She also oversees the remaining members of Ziemer’s now-defunct directorate of global health security and biodefense—many of whom carry substantial expertise in pandemic preparedness. Luciana Borio, for example, is an infectious-disease specialist who is affiliated with Johns Hopkins Hospital, and has a wealth of experience leading epidemic responses at the U.S. Food and Drug Administration.
Shake-ups at the NSC have occurred at higher levels, too. During his time at the council, Ziemer reported to H.R. McMaster, the national security advisor, and Tom Bossert, the homeland security advisor. McMaster was replaced by John Bolton in March; Bossert resigned in April.
But Vincent Picard, a spokesperson for the NSC, reaffirmed that the Trump administration is still strongly committed to global health security, biodefense, and pandemic preparedness. “Everyone’s paying attention,” he says. “There’s involvement by senior administration officials, and we’re going to do what we need to do to assist the DRC in controlling the [current Ebola] outbreak.”
Ziemer’s departure, and the restructuring of his team, was described as a move to “streamline” the NSC and “combine a handful of offices with similar mission sets” in the name of reduced bureaucracy, according to a statement from the NSC spokesman Robert Palladino.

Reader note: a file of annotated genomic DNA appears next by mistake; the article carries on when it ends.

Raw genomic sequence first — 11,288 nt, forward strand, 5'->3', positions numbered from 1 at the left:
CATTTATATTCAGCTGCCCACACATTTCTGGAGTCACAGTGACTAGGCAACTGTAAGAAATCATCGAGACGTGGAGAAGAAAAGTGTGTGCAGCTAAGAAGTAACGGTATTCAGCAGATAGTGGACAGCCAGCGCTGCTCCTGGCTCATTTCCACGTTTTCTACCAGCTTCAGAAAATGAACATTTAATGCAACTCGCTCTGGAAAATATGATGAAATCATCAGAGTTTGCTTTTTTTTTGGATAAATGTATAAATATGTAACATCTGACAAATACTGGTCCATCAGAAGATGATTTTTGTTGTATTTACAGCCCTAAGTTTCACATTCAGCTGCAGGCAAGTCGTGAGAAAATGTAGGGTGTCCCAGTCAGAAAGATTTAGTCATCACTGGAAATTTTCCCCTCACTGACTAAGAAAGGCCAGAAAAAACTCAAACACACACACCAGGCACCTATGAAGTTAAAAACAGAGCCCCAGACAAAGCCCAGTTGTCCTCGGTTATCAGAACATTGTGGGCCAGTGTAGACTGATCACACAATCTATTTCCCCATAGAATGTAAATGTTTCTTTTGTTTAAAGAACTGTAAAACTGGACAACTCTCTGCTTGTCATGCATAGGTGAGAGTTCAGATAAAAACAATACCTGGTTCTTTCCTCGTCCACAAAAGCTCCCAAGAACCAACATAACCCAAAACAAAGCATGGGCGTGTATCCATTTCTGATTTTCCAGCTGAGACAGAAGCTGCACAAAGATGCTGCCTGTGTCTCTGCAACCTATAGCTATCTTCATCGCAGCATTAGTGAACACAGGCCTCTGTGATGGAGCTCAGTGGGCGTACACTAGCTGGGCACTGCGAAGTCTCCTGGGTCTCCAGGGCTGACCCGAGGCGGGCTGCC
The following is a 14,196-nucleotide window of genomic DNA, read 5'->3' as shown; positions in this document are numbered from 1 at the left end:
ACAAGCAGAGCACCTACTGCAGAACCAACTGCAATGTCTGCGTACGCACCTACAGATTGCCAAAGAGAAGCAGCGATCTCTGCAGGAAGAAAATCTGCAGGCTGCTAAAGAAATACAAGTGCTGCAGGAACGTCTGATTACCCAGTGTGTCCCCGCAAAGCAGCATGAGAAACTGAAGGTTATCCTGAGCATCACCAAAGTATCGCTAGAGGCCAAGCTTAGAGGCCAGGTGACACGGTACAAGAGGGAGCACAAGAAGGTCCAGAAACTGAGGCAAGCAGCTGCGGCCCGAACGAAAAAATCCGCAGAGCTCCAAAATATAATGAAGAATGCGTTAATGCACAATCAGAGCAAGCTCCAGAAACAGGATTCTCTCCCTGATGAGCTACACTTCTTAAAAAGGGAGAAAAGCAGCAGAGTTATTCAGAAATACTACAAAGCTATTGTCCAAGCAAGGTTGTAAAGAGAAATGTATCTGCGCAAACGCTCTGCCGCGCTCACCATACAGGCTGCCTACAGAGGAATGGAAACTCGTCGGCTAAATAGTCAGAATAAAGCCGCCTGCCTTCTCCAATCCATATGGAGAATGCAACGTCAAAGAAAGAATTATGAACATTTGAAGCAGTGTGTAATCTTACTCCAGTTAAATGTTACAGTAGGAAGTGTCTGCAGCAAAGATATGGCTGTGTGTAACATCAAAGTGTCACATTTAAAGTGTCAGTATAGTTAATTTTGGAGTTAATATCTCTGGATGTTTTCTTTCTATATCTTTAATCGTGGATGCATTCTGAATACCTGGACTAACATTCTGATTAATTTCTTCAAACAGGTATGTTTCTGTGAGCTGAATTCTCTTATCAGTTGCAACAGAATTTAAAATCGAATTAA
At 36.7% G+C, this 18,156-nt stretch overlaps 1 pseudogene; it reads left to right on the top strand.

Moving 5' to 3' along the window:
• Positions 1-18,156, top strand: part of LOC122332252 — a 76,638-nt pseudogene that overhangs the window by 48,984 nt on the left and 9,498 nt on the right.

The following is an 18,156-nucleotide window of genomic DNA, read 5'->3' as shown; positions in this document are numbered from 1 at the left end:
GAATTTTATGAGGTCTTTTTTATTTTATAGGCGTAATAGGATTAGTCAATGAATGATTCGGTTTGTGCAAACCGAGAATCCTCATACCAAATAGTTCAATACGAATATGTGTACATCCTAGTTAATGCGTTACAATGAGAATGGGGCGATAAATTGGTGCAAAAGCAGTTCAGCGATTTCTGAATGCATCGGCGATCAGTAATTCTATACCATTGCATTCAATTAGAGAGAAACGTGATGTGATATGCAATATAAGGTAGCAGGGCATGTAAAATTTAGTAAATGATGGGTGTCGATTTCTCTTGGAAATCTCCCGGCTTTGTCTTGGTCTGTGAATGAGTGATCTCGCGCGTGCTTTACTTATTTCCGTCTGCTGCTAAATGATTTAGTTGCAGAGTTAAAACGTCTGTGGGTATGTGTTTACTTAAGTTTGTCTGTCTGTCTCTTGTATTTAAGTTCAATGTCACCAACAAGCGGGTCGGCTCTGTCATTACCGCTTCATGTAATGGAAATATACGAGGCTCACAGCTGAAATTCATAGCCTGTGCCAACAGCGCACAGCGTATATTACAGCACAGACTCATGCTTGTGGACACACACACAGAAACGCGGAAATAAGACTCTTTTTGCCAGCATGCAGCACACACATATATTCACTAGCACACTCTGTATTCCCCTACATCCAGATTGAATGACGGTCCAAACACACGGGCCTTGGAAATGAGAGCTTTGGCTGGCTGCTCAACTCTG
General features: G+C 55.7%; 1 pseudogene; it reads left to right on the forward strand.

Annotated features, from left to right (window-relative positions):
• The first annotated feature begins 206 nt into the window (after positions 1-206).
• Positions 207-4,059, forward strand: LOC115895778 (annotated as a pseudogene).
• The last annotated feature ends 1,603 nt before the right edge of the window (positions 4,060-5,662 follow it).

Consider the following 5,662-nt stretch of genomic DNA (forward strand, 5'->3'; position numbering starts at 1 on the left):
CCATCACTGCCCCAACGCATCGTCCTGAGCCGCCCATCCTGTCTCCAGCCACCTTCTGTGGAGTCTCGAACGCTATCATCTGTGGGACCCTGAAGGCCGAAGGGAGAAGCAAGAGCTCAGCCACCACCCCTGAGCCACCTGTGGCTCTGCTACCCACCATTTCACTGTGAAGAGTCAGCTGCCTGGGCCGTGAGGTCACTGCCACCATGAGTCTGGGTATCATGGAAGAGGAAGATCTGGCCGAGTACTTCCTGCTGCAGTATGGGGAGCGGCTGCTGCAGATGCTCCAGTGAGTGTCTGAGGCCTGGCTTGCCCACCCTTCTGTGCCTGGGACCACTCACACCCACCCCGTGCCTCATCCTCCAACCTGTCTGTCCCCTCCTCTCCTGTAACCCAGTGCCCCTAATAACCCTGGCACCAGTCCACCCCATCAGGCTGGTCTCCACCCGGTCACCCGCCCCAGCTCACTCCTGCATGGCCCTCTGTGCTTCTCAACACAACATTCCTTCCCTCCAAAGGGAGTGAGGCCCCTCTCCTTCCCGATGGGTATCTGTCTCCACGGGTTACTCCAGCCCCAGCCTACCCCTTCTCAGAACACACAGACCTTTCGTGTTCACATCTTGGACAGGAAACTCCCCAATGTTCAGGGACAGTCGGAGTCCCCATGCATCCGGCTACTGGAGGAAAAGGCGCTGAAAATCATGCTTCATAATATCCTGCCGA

But the worry is that Hall and her team may now be stretched too thinly. “Now they have to take on not only epidemic and biological threats, but they have to worry about North Korea and Iran and everything else,” says Inglesby. “The more that you make [epidemic preparedness] a part of other activities, the less time anyone has to focus on any of it.”
Ron Klain, the former Ebola czar, agrees. “Andrea Hall has a good reputation, but I think this is a mistake that puts us all more at risk,” he says. “Combining epidemic prevention and control with WMD issues means that the epidemic work will always take a back seat. It means that no senior level person will be specifically focused on the work that needs to be done to protect us from this serious threat. And it means that the team will tilt their focus more toward intentional attacks using infectious diseases, and less on the more frequent (and just as serious) risk of naturally spread diseases.”